UCalgary Fair Trade team started its work in May 2010, with an innovative
vision to have the UofC designated as a Fair Trade Campus, and a three-year
strategic plan to make it happen. Since then, the team has been working with
Chartwells, Campus Administration and Ancillary Services, the Student’s Union,
the Office of Sustainability, faculty and other student groups, leading the
initiative to ensure all criteria are met and maintained in the process of
applying for Fair Trade University designation.
As the University Fairtrade Committee works to complete the final phases
of the application for Fair Trade Campus Designation (to be the 4th in Canada)
by the end of March, the team evolves to start leading the Fair Trade City of
Calgary movement. The EWB UCalgary Fair
Trade team has educated and engaged students through the running of Fair Trade
Fridays (FTFs), an ongoing activity ran by the team since September 2010. FTFs are monthly event where the team sells
baked goods and gives away free Fair Trade Coffee. The event has been very
successful, serving and educating hundreds of students on the social,
environmental and economic benefits of Fair Trade products while encouraging
open conversation about campus sustainability as a whole. The team has also
engaged individuals through running an Exam De-Stresser event piloted in Fall
2012 where students are given Fair Trade Coffee and bananas during final exam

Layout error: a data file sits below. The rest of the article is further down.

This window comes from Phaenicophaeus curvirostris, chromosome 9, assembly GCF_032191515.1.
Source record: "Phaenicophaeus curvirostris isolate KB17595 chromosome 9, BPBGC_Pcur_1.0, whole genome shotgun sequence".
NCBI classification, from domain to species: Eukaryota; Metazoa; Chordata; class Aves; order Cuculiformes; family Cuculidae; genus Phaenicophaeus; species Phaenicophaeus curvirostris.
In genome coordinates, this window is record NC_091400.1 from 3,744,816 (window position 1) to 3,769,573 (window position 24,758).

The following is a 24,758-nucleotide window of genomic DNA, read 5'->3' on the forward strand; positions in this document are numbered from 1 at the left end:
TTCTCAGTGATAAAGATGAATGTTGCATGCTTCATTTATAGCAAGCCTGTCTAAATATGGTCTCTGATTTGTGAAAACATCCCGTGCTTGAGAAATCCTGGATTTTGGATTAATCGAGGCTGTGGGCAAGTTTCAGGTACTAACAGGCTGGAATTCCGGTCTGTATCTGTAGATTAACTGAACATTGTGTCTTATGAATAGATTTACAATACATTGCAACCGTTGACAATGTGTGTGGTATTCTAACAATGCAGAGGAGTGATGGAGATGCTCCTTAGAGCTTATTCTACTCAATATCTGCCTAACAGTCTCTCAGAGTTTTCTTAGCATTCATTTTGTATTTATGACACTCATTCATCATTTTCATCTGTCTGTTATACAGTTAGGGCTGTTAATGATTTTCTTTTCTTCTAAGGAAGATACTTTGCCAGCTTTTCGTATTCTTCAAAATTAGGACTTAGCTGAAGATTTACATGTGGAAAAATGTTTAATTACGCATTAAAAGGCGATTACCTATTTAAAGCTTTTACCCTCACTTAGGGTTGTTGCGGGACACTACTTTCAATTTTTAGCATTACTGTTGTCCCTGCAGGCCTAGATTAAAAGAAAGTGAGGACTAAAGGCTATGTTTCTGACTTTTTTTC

The information presented here is self-reported. While AASHE
staff review portions of all STARS reports and institutions are welcome to seek additional forms of review, the data in STARS reports are not verified by AASHE. If you believe any of this information is erroneous or inconsistent with credit criteria, please review the process for inquiring about the information reported by an institution and complete the Data Inquiry Form.
The information presented here is self-reported. While AASHE staff review portions of all STARS reports and institutions are welcome to seek additional forms of review, the data in STARS reports are not verified by AASHE. If you believe any of this information is erroneous or inconsistent with credit criteria, please review the process for inquiring about the information reported by an institution and complete the Data Inquiry Form.